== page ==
If you’re running pathfinding on a grid with uniform movement costs and non-diagonal grid (L1) movement, you can make it much faster by preprocessing. Here’s a demo of Mikola Lysenko’s pathfinding library, l1-path-finder.
Path is tiles long (L1 movement), using pathfinding nodes.
Most grid nodes aren’t needed for pathfinding. The × grid has tiles. The l1-path-finding library reduces the graph from the original walkable tiles to pathfinding graph nodes, and uses landmarks. Drag the red circles to calculate a new path. The precalculation took milliseconds and the last path calculation took milliseconds.
It’s a big map from Dragon Age: Origins (source: movingai.com). Every pixel here is a map tile. The green circles are “landmarks”, a precalculation technique for improving the heuristic. I started writing up notes but haven’t gotten very far; see this for my partial notes.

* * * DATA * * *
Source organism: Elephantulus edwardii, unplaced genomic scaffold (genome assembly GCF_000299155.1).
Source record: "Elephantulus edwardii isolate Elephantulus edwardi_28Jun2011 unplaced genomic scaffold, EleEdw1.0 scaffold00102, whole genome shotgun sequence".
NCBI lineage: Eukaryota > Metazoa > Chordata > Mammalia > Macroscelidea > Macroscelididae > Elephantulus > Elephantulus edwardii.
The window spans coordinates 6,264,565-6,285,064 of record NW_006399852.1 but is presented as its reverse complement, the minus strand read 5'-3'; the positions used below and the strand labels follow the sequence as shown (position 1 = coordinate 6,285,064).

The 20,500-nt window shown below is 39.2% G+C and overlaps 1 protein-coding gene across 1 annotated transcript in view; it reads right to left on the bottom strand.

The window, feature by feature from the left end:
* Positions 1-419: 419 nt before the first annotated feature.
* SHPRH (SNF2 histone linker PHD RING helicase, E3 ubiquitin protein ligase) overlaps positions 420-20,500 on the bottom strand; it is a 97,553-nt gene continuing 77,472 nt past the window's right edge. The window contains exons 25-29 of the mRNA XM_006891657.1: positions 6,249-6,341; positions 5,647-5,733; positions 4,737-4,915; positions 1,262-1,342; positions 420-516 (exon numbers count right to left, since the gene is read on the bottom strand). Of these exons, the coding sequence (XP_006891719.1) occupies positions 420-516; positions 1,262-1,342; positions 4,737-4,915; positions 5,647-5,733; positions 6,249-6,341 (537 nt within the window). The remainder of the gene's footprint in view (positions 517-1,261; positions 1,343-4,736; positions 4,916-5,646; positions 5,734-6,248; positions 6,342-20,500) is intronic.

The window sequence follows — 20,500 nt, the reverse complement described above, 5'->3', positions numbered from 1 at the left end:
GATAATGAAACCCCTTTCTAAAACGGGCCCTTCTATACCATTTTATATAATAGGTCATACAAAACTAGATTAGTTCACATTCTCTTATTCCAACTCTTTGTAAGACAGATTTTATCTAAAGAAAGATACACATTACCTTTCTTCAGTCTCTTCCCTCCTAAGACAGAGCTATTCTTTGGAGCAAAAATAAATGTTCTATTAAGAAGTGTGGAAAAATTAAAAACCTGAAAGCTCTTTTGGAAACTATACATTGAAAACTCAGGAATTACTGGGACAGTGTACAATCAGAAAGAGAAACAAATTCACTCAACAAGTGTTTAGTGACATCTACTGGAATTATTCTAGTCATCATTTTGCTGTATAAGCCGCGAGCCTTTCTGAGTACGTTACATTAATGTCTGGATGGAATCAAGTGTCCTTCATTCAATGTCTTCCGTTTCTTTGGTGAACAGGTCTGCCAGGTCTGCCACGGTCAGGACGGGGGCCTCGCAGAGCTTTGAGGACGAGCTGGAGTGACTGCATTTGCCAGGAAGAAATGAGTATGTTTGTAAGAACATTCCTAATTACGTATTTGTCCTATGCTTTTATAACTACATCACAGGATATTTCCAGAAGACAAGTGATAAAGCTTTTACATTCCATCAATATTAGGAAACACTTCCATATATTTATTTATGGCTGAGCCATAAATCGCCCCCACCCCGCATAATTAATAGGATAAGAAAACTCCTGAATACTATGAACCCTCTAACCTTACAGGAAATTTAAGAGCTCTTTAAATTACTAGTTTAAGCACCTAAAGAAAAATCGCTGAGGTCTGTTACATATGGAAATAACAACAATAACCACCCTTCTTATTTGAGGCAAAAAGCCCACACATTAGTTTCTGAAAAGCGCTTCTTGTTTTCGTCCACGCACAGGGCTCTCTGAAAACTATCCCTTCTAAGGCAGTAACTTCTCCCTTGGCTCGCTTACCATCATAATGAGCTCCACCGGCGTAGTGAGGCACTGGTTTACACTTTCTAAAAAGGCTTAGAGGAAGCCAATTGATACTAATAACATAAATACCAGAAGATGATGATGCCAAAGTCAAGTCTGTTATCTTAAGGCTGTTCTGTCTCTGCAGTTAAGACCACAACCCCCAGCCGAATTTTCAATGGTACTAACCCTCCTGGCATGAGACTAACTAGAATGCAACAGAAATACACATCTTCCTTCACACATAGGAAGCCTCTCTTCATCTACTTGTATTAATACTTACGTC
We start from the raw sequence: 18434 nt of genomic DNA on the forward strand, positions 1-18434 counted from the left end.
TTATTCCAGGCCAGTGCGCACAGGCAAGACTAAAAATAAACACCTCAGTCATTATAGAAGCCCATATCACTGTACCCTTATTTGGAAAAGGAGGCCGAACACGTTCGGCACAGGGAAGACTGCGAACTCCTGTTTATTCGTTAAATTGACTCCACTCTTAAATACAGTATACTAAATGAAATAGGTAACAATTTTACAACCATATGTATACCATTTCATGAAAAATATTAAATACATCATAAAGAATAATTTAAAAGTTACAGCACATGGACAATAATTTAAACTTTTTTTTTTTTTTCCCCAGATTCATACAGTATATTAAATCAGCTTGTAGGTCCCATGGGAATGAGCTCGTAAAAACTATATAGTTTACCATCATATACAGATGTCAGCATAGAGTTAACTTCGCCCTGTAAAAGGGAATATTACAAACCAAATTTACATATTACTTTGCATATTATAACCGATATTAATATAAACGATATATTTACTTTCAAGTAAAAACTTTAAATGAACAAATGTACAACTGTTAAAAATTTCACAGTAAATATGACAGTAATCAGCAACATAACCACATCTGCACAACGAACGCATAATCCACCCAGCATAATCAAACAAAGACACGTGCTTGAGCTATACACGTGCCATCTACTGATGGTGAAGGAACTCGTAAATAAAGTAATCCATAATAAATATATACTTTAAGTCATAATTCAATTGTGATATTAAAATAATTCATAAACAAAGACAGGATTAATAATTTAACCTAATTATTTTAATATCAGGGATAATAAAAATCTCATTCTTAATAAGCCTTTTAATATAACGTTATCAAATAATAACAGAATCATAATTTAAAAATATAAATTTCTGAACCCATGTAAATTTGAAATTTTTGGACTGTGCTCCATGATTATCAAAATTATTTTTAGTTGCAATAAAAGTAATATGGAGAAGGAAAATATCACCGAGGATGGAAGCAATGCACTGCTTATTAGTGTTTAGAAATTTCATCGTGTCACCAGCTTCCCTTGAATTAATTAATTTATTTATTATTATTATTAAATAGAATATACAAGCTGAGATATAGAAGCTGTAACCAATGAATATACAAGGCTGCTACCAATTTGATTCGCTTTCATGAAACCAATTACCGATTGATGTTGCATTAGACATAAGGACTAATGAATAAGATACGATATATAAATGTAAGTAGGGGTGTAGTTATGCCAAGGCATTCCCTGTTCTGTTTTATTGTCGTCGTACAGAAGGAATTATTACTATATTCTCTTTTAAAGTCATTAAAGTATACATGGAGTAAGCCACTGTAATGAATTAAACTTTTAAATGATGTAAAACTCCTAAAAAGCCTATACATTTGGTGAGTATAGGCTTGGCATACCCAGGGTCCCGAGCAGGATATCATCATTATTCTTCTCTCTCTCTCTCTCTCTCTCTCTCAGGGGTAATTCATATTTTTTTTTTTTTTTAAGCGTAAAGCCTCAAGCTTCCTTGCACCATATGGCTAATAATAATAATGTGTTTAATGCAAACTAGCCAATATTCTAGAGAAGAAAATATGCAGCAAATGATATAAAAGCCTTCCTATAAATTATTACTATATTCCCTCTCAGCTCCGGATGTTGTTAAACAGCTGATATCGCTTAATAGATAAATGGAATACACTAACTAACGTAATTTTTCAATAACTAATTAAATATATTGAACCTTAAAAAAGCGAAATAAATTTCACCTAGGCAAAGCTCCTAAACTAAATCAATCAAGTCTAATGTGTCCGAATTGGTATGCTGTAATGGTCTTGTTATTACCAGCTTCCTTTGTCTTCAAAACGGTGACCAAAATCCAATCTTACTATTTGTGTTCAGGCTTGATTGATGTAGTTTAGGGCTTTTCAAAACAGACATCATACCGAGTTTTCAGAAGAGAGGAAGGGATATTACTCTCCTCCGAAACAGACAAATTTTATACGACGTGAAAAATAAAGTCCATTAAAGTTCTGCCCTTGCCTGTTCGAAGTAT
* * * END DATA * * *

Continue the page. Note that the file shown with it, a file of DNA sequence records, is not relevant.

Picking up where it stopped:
The main idea here is that A* can be fast if you give it (a) a good graph, (b) a good heuristic. You might be used to using the grid as the input graph, and a distance function as the heuristic. Both of these are easy (and what I use in my tutorials) but not the fastest. The L1 library analyzes the grid map and constructs a smaller graph. It then analyzes the new graph and constructs a better heuristic. The combination of these two makes A* much faster than if you use a grid with a distance heuristic. Jump Point Search is well known for being faster than A* with a grid input and distance heuristic, but ordinary A* with an optimized input and optimized heuristic is even faster than Jump Point Search. See the comparison chart on the project page for numbers. Jump Point Search’s main advantage is that it works without preprocessing, which is useful for maps that change frequently.